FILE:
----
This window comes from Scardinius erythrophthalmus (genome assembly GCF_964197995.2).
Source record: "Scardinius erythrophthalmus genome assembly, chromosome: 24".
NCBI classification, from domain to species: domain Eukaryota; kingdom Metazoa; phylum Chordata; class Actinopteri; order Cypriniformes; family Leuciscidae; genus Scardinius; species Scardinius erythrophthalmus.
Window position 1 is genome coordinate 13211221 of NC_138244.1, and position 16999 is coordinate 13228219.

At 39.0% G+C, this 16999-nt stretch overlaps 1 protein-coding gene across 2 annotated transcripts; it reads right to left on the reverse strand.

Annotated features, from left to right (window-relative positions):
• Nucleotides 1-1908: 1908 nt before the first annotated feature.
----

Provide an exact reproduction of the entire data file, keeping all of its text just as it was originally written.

This window comes from Scardinius erythrophthalmus (genome assembly GCF_964197995.2).
Source record: "Scardinius erythrophthalmus genome assembly, chromosome: 24".
NCBI classification, from domain to species: domain Eukaryota; kingdom Metazoa; phylum Chordata; class Actinopteri; order Cypriniformes; family Leuciscidae; genus Scardinius; species Scardinius erythrophthalmus.
Window position 1 is genome coordinate 13211221 of NC_138244.1, and position 16999 is coordinate 13228219.

At 39.0% G+C, this 16999-nt stretch overlaps 1 protein-coding gene across 2 annotated transcripts; it reads right to left on the reverse strand.

Annotated features, from left to right (window-relative positions):
• Nucleotides 1-1908: 1908 nt before the first annotated feature.